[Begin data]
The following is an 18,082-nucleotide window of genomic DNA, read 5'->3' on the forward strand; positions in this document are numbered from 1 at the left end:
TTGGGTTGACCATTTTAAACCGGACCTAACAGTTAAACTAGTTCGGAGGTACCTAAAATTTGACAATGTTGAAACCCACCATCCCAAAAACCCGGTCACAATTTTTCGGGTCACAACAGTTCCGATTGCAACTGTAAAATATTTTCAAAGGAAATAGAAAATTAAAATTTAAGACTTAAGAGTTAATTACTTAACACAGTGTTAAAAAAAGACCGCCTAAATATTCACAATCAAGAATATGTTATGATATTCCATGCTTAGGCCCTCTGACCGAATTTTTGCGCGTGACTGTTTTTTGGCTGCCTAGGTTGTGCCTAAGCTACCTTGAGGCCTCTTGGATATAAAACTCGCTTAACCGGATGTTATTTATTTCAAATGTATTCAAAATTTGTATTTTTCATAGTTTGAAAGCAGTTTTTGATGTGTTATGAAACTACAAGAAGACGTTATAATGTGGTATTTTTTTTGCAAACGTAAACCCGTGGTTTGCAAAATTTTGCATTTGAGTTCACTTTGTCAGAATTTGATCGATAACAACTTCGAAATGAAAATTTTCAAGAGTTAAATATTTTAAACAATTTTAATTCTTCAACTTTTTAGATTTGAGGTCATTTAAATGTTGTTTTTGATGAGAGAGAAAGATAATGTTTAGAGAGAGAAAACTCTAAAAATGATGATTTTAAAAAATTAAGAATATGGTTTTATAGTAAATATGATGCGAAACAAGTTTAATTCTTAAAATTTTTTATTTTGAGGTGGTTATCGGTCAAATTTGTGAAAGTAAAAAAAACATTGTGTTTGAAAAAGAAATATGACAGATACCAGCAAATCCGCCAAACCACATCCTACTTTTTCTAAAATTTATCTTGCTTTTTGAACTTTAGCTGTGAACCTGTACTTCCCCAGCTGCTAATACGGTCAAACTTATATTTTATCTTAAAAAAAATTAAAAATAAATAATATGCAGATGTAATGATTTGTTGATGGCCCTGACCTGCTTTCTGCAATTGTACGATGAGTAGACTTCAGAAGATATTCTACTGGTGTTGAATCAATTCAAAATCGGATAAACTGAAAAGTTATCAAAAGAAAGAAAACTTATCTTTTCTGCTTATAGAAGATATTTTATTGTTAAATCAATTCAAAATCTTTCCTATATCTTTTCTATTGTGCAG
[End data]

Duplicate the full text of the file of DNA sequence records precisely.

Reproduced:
The following is an 18,082-nucleotide window of genomic DNA, read 5'->3' on the forward strand; positions in this document are numbered from 1 at the left end:
TTGGGTTGACCATTTTAAACCGGACCTAACAGTTAAACTAGTTCGGAGGTACCTAAAATTTGACAATGTTGAAACCCACCATCCCAAAAACCCGGTCACAATTTTTCGGGTCACAACAGTTCCGATTGCAACTGTAAAATATTTTCAAAGGAAATAGAAAATTAAAATTTAAGACTTAAGAGTTAATTACTTAACACAGTGTTAAAAAAAGACCGCCTAAATATTCACAATCAAGAATATGTTATGATATTCCATGCTTAGGCCCTCTGACCGAATTTTTGCGCGTGACTGTTTTTTGGCTGCCTAGGTTGTGCCTAAGCTACCTTGAGGCCTCTTGGATATAAAACTCGCTTAACCGGATGTTATTTATTTCAAATGTATTCAAAATTTGTATTTTTCATAGTTTGAAAGCAGTTTTTGATGTGTTATGAAACTACAAGAAGACGTTATAATGTGGTATTTTTTTTGCAAACGTAAACCCGTGGTTTGCAAAATTTTGCATTTGAGTTCACTTTGTCAGAATTTGATCGATAACAACTTCGAAATGAAAATTTTCAAGAGTTAAATATTTTAAACAATTTTAATTCTTCAACTTTTTAGATTTGAGGTCATTTAAATGTTGTTTTTGATGAGAGAGAAAGATAATGTTTAGAGAGAGAAAACTCTAAAAATGATGATTTTAAAAAATTAAGAATATGGTTTTATAGTAAATATGATGCGAAACAAGTTTAATTCTTAAAATTTTTTATTTTGAGGTGGTTATCGGTCAAATTTGTGAAAGTAAAAAAAACATTGTGTTTGAAAAAGAAATATGACAGATACCAGCAAATCCGCCAAACCACATCCTACTTTTTCTAAAATTTATCTTGCTTTTTGAACTTTAGCTGTGAACCTGTACTTCCCCAGCTGCTAATACGGTCAAACTTATATTTTATCTTAAAAAAAATTAAAAATAAATAATATGCAGATGTAATGATTTGTTGATGGCCCTGACCTGCTTTCTGCAATTGTACGATGAGTAGACTTCAGAAGATATTCTACTGGTGTTGAATCAATTCAAAATCGGATAAACTGAAAAGTTATCAAAAGAAAGAAAACTTATCTTTTCTGCTTATAGAAGATATTTTATTGTTAAATCAATTCAAAATCTTTCCTATATCTTTTCTATTGTGCAG